The money that JPMorgan will save by reduced costs in tending to lower income customers will be diverted to its wealthier customers who might be steered into savings, and in particular, fee generating investment accounts. It is times like this I wish Glass Steagall had not been repealed, and that banks did not have investment accounts to offer to their customers.

Speaking of Glass Steagall and JPMorgan, the bank disclosed on May 10th that it had lost some $2 billion out of its London trading desk from some hedges that had gone badly. The irony of this is thick, on both sides. JPMorgan CEO Jamie Dimon is often acknowledged as the best banker in the country, having guided JPMorgan so successfully that not even during the recessionary years did it ever post an annual loss. He is also possibly the most outspoken banker, using his status as leader of this country's largest bank to rail against regulation.

JPMorgan in recent years has held the somewhat mythical status of being “above the fray” that other banks must deal with on a daily basis. Its huge investment banking arm has acted on an opposite cycle from the banking business. In 2009 and 2010, when bank earnings were hard to come by, the investment bank earned billions. More recently, investment bank earnings have slumped at the same time as bank earnings have advanced sharply. No one would suffer more than JPMorgan if an enforceable Glass Steagall type regulatory framework were written and did pass. Click here for a terrific historical summary of Glass Steagall, particularly focused on the aspect how the roosters ran the henhouse.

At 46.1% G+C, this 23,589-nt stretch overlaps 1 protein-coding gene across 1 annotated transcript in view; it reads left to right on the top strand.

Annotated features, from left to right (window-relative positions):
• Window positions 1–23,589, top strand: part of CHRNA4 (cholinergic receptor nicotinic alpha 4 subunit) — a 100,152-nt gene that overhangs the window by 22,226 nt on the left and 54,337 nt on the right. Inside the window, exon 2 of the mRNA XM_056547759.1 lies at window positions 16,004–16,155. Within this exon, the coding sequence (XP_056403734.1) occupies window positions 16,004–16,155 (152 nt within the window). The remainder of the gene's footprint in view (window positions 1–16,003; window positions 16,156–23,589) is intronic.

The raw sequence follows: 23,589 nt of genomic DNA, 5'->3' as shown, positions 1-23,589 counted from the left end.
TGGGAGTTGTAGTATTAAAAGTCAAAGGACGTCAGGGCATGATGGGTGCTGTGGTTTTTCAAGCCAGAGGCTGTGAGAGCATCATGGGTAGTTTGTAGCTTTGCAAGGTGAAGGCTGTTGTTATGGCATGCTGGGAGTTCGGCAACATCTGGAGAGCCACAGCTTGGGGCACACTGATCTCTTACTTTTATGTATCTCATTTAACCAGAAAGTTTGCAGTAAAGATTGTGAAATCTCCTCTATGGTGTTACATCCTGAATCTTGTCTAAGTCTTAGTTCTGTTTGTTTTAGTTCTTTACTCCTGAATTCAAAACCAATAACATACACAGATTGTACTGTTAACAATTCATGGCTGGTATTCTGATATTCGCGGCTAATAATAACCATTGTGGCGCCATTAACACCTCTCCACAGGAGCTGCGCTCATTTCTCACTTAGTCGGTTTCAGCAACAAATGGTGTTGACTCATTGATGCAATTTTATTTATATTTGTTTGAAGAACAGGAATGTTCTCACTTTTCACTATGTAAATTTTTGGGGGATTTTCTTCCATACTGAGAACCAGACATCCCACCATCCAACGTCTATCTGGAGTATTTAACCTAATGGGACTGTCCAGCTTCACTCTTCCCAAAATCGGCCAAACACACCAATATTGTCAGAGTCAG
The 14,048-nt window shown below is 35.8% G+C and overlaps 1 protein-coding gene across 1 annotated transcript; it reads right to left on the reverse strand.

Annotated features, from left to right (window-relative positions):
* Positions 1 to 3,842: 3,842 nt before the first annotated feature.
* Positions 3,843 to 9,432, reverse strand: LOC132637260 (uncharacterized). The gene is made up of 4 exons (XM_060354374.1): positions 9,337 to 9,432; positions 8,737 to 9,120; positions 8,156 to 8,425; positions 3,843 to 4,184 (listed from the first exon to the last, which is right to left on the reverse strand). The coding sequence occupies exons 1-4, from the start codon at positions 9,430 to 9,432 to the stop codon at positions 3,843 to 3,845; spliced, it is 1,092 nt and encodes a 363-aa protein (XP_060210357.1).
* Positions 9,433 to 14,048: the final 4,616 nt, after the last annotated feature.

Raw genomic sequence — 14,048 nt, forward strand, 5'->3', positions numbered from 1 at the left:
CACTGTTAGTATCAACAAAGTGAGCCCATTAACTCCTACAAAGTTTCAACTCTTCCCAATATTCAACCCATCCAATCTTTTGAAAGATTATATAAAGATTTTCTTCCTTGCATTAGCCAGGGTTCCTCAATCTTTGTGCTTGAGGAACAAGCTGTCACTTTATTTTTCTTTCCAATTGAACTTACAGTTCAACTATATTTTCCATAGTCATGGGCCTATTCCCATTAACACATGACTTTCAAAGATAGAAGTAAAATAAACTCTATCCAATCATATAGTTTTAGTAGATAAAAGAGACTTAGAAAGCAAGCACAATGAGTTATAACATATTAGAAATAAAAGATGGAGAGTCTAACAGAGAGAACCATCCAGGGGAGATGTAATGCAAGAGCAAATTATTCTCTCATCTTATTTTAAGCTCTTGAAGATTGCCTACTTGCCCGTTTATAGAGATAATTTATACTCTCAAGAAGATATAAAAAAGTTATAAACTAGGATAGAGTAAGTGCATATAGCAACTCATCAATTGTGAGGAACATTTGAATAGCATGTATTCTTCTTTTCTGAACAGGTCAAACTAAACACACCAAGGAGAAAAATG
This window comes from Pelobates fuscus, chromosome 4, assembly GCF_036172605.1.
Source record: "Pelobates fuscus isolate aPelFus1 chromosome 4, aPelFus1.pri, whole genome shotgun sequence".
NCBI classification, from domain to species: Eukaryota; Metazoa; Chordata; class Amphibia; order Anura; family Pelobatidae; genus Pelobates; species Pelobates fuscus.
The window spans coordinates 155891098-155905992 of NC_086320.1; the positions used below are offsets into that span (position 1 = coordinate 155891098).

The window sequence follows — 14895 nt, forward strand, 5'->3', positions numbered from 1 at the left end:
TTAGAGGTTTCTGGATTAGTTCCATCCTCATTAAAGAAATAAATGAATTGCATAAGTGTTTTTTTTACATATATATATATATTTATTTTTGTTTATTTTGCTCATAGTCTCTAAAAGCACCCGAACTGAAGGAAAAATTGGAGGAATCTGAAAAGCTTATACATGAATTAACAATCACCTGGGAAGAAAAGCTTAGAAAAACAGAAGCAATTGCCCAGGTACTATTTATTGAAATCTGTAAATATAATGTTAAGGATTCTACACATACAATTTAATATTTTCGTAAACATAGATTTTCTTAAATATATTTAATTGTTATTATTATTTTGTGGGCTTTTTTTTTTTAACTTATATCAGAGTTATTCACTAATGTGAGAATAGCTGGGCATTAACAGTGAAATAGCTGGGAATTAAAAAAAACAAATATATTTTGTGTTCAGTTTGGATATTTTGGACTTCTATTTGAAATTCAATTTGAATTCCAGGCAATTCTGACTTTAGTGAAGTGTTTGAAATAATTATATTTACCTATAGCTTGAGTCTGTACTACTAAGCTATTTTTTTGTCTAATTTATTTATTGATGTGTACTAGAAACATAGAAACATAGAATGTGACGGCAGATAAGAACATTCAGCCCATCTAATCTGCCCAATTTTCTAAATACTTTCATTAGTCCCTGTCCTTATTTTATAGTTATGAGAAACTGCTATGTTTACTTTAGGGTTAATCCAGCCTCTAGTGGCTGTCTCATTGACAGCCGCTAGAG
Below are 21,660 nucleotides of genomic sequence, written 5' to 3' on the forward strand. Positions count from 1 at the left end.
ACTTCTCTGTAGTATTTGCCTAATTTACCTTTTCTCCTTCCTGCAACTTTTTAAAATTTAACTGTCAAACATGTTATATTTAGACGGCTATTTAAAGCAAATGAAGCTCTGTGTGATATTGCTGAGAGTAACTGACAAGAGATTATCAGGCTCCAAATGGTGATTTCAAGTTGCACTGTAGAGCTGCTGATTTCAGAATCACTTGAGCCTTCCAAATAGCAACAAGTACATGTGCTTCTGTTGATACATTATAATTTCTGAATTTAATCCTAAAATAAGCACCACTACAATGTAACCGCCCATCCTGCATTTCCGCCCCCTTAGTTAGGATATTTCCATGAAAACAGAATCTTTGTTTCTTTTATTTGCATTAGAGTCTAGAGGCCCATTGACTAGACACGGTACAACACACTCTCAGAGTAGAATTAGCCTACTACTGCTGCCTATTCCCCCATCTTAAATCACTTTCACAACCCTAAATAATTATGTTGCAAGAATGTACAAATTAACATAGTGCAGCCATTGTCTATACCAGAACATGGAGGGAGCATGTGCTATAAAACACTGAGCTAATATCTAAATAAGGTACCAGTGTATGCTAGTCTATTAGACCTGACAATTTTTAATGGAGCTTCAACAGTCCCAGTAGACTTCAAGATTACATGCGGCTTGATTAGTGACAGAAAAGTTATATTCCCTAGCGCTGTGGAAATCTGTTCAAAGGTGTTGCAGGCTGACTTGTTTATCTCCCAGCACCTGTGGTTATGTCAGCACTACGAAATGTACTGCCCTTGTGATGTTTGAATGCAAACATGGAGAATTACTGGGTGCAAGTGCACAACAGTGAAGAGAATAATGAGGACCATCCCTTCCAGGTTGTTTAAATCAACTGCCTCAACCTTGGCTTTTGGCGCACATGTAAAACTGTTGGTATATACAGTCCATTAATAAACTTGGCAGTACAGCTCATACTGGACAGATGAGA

So, while no one now, except this author, is seriously discussing Glass Steagall, the actions by JPMorgan show the Volcker Rule would have prevented the JPMorgan loss. When the bank traded utilizing its own funds, there was going to be a winner, and a loser. That sort of “zero sum” game is wholly inappropriate in a bank that is Too Big to Fail. It was very kind of JPMorgan to show the necessity of passing the very regulatory scheme that it leads the opposition lobbying effort to defeat.